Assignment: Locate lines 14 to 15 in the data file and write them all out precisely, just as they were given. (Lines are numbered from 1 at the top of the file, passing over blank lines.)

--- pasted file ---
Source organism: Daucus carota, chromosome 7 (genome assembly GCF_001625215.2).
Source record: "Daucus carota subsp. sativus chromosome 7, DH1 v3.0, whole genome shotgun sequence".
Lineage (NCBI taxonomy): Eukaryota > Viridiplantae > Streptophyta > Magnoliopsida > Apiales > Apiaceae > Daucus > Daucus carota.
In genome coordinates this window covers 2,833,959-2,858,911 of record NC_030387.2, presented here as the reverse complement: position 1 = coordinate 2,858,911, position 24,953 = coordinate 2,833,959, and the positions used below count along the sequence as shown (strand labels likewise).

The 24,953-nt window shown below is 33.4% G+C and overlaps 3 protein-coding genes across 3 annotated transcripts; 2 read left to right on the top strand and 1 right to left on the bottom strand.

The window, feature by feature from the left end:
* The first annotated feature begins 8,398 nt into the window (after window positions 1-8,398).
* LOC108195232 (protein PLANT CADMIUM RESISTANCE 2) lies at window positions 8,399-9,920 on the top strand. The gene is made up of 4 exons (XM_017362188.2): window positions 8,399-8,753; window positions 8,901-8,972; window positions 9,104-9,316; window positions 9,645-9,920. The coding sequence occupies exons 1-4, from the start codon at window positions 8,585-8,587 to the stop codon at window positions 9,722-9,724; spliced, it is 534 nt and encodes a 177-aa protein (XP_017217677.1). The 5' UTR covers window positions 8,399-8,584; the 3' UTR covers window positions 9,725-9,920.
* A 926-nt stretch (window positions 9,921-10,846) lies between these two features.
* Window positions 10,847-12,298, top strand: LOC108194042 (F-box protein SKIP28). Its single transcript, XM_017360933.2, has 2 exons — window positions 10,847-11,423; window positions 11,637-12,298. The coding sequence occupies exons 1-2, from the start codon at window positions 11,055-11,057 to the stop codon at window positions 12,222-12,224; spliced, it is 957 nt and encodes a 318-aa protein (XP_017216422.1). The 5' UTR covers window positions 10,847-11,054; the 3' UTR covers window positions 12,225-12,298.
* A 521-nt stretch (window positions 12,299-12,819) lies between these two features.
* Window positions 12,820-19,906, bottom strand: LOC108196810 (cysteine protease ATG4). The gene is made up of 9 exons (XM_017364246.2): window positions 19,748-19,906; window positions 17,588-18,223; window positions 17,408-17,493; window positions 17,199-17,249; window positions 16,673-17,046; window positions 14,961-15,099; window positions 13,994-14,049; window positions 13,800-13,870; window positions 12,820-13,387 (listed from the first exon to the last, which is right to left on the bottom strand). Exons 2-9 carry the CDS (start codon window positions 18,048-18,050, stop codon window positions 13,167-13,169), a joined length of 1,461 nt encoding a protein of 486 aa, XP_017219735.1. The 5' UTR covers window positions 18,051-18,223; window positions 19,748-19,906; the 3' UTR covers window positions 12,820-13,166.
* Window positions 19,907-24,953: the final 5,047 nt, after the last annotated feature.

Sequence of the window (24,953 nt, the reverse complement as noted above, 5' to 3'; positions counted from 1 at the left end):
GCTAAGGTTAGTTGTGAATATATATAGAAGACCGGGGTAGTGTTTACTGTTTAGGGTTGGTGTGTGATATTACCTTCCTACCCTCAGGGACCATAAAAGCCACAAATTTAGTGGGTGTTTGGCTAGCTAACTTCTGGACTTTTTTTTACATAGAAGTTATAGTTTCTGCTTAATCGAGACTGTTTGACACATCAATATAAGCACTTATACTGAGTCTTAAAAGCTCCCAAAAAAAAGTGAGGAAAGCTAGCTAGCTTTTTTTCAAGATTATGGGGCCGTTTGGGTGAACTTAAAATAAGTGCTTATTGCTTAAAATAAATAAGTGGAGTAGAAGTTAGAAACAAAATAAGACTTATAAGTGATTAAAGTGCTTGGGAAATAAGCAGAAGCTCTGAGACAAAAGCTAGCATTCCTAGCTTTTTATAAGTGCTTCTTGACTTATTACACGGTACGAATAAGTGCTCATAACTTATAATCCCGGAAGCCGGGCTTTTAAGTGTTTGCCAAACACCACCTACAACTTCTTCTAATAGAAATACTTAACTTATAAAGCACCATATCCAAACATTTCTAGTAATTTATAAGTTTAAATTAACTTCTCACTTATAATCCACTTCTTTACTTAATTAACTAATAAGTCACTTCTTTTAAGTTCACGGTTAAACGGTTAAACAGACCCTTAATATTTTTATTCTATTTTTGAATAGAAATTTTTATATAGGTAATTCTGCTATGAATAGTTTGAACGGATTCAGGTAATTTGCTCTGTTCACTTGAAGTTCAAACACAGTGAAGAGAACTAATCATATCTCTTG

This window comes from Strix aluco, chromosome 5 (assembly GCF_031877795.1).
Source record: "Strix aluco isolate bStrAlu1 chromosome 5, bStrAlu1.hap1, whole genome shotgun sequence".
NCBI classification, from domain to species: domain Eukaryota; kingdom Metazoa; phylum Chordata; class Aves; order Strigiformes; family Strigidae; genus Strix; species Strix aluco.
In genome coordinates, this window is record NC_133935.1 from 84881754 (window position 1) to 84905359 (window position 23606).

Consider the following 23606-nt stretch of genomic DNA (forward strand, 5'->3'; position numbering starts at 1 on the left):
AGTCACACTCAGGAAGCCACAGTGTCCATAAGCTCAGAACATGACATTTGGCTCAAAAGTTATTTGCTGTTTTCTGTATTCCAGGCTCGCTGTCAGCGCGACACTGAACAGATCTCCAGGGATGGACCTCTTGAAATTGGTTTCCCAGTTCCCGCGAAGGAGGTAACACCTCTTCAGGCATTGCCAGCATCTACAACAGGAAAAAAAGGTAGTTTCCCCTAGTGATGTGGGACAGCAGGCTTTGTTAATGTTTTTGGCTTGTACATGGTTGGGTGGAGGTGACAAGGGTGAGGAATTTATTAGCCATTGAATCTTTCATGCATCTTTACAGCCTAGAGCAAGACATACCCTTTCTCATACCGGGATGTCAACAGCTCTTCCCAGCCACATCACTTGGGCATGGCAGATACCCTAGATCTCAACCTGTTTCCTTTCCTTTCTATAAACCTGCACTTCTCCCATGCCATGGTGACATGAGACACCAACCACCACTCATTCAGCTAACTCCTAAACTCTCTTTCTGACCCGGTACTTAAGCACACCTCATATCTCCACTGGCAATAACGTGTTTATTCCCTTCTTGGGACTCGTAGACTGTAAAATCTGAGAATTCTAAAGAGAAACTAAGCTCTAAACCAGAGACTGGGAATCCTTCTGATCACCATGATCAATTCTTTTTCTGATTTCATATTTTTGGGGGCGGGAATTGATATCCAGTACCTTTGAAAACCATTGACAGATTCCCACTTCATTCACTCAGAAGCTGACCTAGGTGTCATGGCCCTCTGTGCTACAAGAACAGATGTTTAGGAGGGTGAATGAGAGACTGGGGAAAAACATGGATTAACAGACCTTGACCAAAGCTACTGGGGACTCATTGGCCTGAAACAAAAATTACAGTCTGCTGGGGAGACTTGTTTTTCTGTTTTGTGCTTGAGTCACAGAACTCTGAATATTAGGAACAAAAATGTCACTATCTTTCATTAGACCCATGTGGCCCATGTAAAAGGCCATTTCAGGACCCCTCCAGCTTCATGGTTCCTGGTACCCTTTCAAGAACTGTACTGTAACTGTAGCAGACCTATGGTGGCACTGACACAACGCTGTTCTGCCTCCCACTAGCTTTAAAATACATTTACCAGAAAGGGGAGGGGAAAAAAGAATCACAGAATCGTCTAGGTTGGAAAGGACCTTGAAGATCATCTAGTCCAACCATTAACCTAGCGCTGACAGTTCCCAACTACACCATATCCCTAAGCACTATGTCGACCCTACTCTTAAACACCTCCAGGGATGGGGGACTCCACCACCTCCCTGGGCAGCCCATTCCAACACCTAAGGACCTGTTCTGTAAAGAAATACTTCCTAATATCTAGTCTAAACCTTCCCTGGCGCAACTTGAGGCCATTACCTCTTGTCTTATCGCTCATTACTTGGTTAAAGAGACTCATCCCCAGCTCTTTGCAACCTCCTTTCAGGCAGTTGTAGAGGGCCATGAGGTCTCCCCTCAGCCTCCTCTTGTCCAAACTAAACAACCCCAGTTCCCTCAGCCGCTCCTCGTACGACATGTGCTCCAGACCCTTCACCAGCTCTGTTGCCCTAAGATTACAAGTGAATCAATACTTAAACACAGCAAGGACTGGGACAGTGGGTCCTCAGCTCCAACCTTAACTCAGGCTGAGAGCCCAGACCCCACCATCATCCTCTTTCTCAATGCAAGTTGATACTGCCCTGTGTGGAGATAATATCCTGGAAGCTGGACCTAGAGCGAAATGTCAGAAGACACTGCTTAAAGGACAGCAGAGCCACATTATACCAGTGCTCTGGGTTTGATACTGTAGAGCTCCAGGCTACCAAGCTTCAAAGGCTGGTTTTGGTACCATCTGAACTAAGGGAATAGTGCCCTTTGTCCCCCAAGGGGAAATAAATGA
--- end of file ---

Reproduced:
Sequence of the window (24,953 nt, the reverse complement as noted above, 5' to 3'; positions counted from 1 at the left end):
GCTAAGGTTAGTTGTGAATATATATAGAAGACCGGGGTAGTGTTTACTGTTTAGGGTTGGTGTGTGATATTACCTTCCTACCCTCAGGGACCATAAAAGCCACAAATTTAGTGGGTGTTTGGCTAGCTAACTTCTGGACTTTTTTTTACATAGAAGTTATAGTTTCTGCTTAATCGAGACTGTTTGACACATCAATATAAGCACTTATACTGAGTCTTAAAAGCTCCCAAAAAAAAGTGAGGAAAGCTAGCTAGCTTTTTTTCAAGATTATGGGGCCGTTTGGGTGAACTTAAAATAAGTGCTTATTGCTTAAAATAAATAAGTGGAGTAGAAGTTAGAAACAAAATAAGACTTATAAGTGATTAAAGTGCTTGGGAAATAAGCAGAAGCTCTGAGACAAAAGCTAGCATTCCTAGCTTTTTATAAGTGCTTCTTGACTTATTACACGGTACGAATAAGTGCTCATAACTTATAATCCCGGAAGCCGGGCTTTTAAGTGTTTGCCAAACACCACCTACAACTTCTTCTAATAGAAATACTTAACTTATAAAGCACCATATCCAAACATTTCTAGTAATTTATAAGTTTAAATTAACTTCTCACTTATAATCCACTTCTTTACTTAATTAACTAATAAGTCACTTCTTTTAAGTTCACGGTTAAACGGTTAAACAGACCCTTAATATTTTTATTCTATTTTTGAATAGAAATTTTTATATAGGTAATTCTGCTATGAATAGTTTGAACGGATTCAGGTAATTTGCTCTGTTCACTTGAAGTTCAAACACAGTGAAGAGAACTAATCATATCTCTTG